25.  PHL § 2994–a [5] defines decision-making capacity as “the ability to understand and appreciate the nature and consequences of proposed health care, including the benefits and risks of and alternatives to proposed health care, and to reach an informed decision.”

26.  The Court takes judicial notice of the Court Evaluator's Report dated February 13, 2016.

27.  New York State Task Force on Life and the Law, When Others Must Choose: Deciding for Patients Without Capacity (1992), p. 35.

28.  Id.

29.  Id. at p. 55, 355 A.2d 647

30.  Id. at p. 109, 355 A.2d 647

31.  New York City Health and Hospital Corporation Bioethics Council is comprised of all the chairpersons of ethics committees at each of the hospitals and long-term care facilities of the New York City Health and Hospitals Corporation.

32.  New York City Health and Hospital Corporation Bioethics Council, Ethics and Clinical Practice Guided by the Family Health Care Decisions Act, Vol. 16, No.1 (N.Y.SBA Health Law Journal, 2011) p. 79.

33.  Id.

34.  New York State Bar Association, Frequently Asked Questions About the Family Health Care Decisions Act, http;// www.nysba.org/CustomTemplates/content.aspx?id=26462 (last revised Jan. 9, 2011).

35.  An ethics committee review is not required because the Special Guardian's decision to withdraw life-sustaining treatment does not comply with PHL § 2994–d [5](a)(ii).

36.  ALABAMA, Ala.Code 1975 §§ 22–8A–1 to –14 (2014); ALASKA, Alaska Stat. §§ 13.52.010 to .395 (West 2014), amended 2008; ARIZONA, Ariz.Rev.Stat. Ann. §§ 36–3201 to –3231 (West 2014), amended 2008; ARKANSAS, Ark.Code Ann. §§ 20–6–101 to –118 (2014); COLORADO, Colo.Rev.Stat. Ann. §§ 15–18–101 to 15–18.7110(West 2014); CONNECTICUT, Conn. Gen.Stat. Ann. §§ 19a–570 to –580g (West 2014); DELAWARE, Del.Code Ann. 16 Del.Code §§ 2501 to 2518 (2014); DISTRICT OF COLUMBIA, DC Code §§ 212201 to –2213 (2014); FLORIDA, Fla. Stat Ann. §§ 765.101 to .113 (West 2014); GEORGIA, Ga.Code Ann. §§ 31–9–1 to –7 (West 2014), amended 2010; HAWAII, Hawaii Rev. Stat. §§ 327E–1 to –16 (West 2014); IDAHO, Idaho Code §§ 394501 to –4515 (West 2014), amended 2012; ILLINOIS, 755 ILCS §§ 40/1 to 40/65 (West 2014); INDIANA, Ind.Code Ann. §§ 16–36–1–1 to—14 (West 2014); IOWA, Iowa Code Ann. §§ 144A.1 to .12 (West 2014); KENTUCKY, Ky.Rev.Stat. §§ 311.621 to .644(Baldwin 2014); LOUISIANA, La.Rev.Stat. Ann. § 40:1299.58.1 to .10 (West 2013); MAINE, Me.Rev.Stat. Ann tit. 18–A, § 5–801 to –817 (West 2014); MARYLAND, Md. Health–Gen. Code Ann., §§ 5601 to –626 (2014); MICHIGAN, Mich. Comp. Laws Ann. §§ 333.5651 to .5661 (West 2014); MISSISSIPPI, Miss.Code Ann. §§ 41–41–201 to –303 (West 2014); MONTANA, Mont.Code Ann. §§ 50–9–101 to –111 (2013); NEVADA, Nev.Rev.Stat. §§ 449.535 to .690(2013); NEW HAMPSHIRE, RSA 137–J, amended 2014; NEW MEXICO, N.M. Stat. Ann.1978 §§ 24–7A–1 to –18 (West 2007); NORTH CAROLINA, N.C. Gen.Stat. § 90–320 to –328 (2014); NORTH DAKOTA, N.D. Cent.Code § 23–12–01 to –19 (2014); OHIO, Ohio Rev.Code Ann. § 2133.01 to .16 (West 2014); OREGON, Or.Rev.Stat. § 127.505 to .660 (2014); PENNSYLVANIA, Pa. Stat. Ann. tit. 20, §§ 5451 to 5461 (West 2007) (eff. January 29, 2007); SOUTH CAROLINA, S.C.Code Ann. § 44–66–10 to –80 (2014); SOUTH DAKOTA, S.D. Codified Laws § 34–12C–1 to –8 (2014); TENNESSEE, Tenn.Code Ann § 68–11–1801 to 1815 (2014); TEXAS, Tex. [Health & Safety] Code Ann. § 166.031 to .053 (Vernon 2013); UTAH, Utah Code Ann. § 75–2a–101 to –125 (2013); VIRGINIA, Va.Code § 54.12981 to –2993 (West 2013); WASHINGTON, Wash. Rev.Code Ann. § 7.70.010 to .160 (West 2014); WEST VIRGINIA, W. VA.Code Ann. § 16–30–1 to –25 (West 2007); WYOMING, Wyo. Stat. § 35–22–401 to 416(2013).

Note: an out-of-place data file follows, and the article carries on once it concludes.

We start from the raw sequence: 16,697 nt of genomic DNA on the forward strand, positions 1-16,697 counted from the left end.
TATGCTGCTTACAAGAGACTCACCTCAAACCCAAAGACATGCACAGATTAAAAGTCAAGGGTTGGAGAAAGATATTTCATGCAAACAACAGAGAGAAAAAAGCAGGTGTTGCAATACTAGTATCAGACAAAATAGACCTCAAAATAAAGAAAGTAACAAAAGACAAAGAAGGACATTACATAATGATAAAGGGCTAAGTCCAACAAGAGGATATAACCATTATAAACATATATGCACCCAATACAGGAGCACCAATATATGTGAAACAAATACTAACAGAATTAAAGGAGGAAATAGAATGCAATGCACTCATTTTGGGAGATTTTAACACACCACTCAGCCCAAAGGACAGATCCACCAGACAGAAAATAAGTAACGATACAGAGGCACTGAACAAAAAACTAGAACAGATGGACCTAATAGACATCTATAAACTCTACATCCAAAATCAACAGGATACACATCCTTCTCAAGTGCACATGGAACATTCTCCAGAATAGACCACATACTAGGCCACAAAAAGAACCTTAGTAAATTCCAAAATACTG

37.  Robert N. Swindler, New York's Family Health Care Decision Act, supra.

38.  New York City Health and Hospital Corporation Bioethics Council, Ethics and Clinical Practice Guided by the Family Health Care Decisions Act, supra.

39.  Id.

KATHY J. KING, J.